- Conducting sensitization workshops on International Health Regulations (2015);
- Training MoH personnel on population mobility mapping and conducting population mobility mapping exercises at national and sub-national levels;
- Training of DOH rapid response teams and key personnel on epidemic preparedness and response.
IOM will contribute to strengthening public health capacities at PoEs through:
- Assessments of IHR core capacities at PoEs;
- Developing standard operating procedures for the detection and management of public health events, and training;
- Rehabilitation and infrastructural upgrades to PoE, especially WASH capacities and quarantine areas;
- Provision of essential equipment and material;
- Support to multi-sectoral committees for emergency preparedness and response;
- Organising table-top exercises, drills, and simulations.
IOM will work on strenghtening the services offered to people facing protracted displacement, new displacements and returns, to support their mental health, and prevent neurological or substance use disorders, among others. IOM's MHPSS Programme will:
- Support, through its role as chair of the Working Committee on Capacity Building and HR Management nationally, different service providers to develop a more practical and sustainable framework for capacity building and supervision of local human resources in the field of MHPSS at different layers of interventions (including for psychologists, social workers, and community mobilizers). Activities will be guided by IOM's Manual on Community-Based Mental Health and Psychosocial Support in Emergencies and Displacement.
- Contribute to building health system capacity to respond to the MHPSS impact of the COVID-19 pandemic including through the provision of resources (such as medical supplies and psychotropic medicines) and training by expert medical professionals.
IOM will address the challenge of water scarcity in the context of climate changes to reduce the risk of water issue-induced displacement among populations in Iraq remains high due to lack of water or bad quality water resources. IOM will:
- Identify critical infrastructural needs and provide rehabilitation support to facilities such as (but not limited to) water treatment plants, reverse osmosis (RO) stations and water and irrigation systems;
- Conduct research to better understand the water dynamics in the south of Iraq and build the capacity of the government in water-related policies;
- Engage in vocational training and livelihoods opportunities aiming at developing skills of the population in the rural water sector.
Contribute to an Evidence Based and Efficient Crisis Response System
IOM will maintain its capacities to collect humanitarian data, track IDP movements and produce high-quality reports benefitting humanitarian and non-humanitarian actors in Iraq. IOM will also support research and assessments into the efficacy of social cohesion programming in Iraq, including the relevance of contact theory to facilitate inter-ethnic and -sectarian relations in regions with levels of social tensions; and research into the causes and consequences of displacement of former combatants and persons with perceived affiliation and methods to facilitate their reintegration into society and rapidly evolving contexts.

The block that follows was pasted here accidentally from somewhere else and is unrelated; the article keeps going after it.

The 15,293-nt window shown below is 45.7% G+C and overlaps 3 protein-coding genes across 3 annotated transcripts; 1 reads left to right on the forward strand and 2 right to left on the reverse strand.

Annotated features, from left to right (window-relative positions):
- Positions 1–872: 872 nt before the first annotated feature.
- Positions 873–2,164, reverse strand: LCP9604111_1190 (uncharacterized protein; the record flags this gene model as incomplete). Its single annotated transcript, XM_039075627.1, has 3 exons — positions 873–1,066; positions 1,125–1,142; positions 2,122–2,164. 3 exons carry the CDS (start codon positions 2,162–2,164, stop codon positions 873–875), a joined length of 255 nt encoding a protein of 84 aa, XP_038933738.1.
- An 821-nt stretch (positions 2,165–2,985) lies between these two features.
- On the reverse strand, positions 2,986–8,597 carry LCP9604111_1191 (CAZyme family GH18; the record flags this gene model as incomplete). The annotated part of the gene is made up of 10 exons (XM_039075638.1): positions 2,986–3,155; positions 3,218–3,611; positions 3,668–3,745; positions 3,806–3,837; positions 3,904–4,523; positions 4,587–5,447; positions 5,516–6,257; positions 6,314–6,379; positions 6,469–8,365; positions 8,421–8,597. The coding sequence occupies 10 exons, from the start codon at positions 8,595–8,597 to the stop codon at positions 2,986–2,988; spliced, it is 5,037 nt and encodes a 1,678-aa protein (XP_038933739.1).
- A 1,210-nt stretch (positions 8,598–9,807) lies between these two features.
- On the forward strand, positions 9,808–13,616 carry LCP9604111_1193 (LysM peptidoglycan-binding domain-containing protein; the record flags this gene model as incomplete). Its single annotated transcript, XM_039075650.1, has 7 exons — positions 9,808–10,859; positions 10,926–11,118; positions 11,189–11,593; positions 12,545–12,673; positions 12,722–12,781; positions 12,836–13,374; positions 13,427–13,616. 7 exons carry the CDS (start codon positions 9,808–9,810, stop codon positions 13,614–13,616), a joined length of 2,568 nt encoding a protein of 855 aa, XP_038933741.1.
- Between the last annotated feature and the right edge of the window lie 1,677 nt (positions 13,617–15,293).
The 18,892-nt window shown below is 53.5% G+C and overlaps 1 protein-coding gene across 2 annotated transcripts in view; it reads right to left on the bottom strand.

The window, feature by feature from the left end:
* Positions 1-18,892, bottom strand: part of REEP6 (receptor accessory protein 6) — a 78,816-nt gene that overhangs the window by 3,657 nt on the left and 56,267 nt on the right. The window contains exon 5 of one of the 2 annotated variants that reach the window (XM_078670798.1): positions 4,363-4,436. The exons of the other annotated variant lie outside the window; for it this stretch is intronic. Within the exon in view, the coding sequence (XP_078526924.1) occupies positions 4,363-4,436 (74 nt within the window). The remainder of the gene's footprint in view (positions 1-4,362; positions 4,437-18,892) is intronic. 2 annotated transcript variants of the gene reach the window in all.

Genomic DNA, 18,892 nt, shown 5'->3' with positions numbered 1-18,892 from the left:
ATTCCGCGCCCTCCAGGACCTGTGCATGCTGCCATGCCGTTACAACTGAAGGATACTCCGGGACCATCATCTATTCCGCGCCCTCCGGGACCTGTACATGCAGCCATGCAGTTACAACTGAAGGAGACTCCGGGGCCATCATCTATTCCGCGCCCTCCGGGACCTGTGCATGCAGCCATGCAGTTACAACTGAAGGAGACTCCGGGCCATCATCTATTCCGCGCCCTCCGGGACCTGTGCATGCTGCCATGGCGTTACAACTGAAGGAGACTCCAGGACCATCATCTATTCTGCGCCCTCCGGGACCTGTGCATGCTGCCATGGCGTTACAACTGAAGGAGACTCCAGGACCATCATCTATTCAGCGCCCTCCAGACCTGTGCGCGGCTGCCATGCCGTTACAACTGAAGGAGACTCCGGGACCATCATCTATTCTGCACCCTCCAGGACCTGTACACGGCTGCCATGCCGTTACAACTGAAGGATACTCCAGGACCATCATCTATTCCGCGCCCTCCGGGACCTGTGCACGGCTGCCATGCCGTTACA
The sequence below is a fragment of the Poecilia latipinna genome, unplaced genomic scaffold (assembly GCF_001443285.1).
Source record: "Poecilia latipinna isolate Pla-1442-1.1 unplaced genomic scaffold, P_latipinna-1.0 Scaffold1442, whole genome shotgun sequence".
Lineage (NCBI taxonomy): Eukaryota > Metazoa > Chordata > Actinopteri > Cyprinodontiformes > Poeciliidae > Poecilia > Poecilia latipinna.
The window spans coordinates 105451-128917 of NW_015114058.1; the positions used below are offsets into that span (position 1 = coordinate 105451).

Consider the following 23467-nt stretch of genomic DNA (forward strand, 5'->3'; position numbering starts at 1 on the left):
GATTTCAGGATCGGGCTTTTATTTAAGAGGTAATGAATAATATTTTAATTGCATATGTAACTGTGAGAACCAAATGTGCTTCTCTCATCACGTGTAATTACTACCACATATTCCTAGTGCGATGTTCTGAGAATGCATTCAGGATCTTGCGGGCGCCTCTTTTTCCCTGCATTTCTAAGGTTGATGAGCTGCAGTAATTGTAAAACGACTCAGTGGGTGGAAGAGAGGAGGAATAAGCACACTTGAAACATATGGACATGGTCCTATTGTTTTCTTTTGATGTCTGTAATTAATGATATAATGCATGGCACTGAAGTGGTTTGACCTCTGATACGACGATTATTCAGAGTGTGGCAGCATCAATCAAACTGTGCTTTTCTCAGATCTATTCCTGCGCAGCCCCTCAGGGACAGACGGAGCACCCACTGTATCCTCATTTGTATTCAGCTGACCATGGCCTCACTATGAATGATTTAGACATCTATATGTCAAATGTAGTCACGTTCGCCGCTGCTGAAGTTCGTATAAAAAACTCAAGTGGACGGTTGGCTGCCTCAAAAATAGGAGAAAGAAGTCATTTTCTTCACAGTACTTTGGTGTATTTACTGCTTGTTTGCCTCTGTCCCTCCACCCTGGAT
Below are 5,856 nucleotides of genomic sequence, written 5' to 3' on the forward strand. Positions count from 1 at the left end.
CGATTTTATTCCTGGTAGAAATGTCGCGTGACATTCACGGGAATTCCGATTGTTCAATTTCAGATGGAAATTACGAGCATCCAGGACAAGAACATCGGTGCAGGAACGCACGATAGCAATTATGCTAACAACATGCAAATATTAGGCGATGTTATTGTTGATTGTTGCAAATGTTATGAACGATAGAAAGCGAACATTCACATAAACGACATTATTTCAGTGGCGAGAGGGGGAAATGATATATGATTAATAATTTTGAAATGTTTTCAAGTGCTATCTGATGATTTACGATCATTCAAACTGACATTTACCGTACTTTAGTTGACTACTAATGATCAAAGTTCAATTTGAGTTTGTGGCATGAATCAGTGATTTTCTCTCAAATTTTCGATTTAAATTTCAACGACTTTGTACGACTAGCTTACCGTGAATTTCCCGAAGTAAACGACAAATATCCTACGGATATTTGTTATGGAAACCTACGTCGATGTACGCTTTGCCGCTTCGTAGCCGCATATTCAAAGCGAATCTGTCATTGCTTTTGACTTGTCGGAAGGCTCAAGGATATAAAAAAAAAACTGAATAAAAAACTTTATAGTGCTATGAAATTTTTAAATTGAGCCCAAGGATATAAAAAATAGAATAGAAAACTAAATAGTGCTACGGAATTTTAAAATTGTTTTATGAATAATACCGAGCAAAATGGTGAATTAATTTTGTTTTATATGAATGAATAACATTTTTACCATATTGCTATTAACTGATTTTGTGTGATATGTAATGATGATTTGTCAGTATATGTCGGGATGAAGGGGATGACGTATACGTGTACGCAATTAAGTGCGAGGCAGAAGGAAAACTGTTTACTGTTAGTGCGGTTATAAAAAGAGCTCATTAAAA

Data collected by IOM and related products will improve capacities of UN agencies, NGOs, clusters, technical working groups and government entities in providing better targeted, evidence-based response to IDPs and returnees in Iraq.
IOM remains one of the main providers of reliable data on displacement and returns in Iraq. IOM DTM tools and processes allow IOM and partners to track locations of IDPs and returnees, assess their intentions and barriers to return, and give an overview on the severity of conditions in areas of return, among others, providing the necessary information for emergency, recovery and crisis prevention programming. IOM will continue to:
- Collect data through IOM’s Rapid Assessment and Response Teams (RARTs), composed of over 100 staff deployed across Iraq, and interviews with key informants utilizing a large, well-established network of over 9,500 informants that includes community leaders, mukhtars, local authorities and security forces;
- Disseminate disaggregated information and thematic reports on the number of IDPs and returnees at the governorate, district, subdistrict and location levels, their shelter type, the period of displacement, areas of origin for IDPs, areas of last displacement for returnees, assess their intentions and barriers to return, and give an overview on the severity of conditions in areas of return, among other, for improved programming;
- When needed, activate the Emergency Tracking tool to monitor population displacement and mobility during crises;
- Produce data on migration movements with neighbouring countries;
- Track mobility restrictions and health measures being implemented across the country to curb the spread of the COVID-19.
- Produce and disseminate products through the online platform and through sharing with partners, including: IDP and Returnee master lists, providing raw information on displacement and mobility; Return Index, providing key information and analysis on conditions of return; IDP index, providing key information and analysis on conditions of displacement; Integrated Location Assessment, providing an in-depth look into IDPs and returnees, focusing on profiling the locations in which these groups live;
- Update and maintain a COVID-19 dashboard, providing information on mobility restriction and public health measures;
- Produce ad hoc Emergency Tracking reports, providing timely data on the number of individuals displaced due to emerging crises such as drought, flood, closures of camps.
The map used here is for illustration purposes only. Names and boundaries do not imply official endorsement or acceptance by IOM.Figures are as of 31 December 2022. For more details of IOM's operational capacity in country, please see the IOM Capacity section.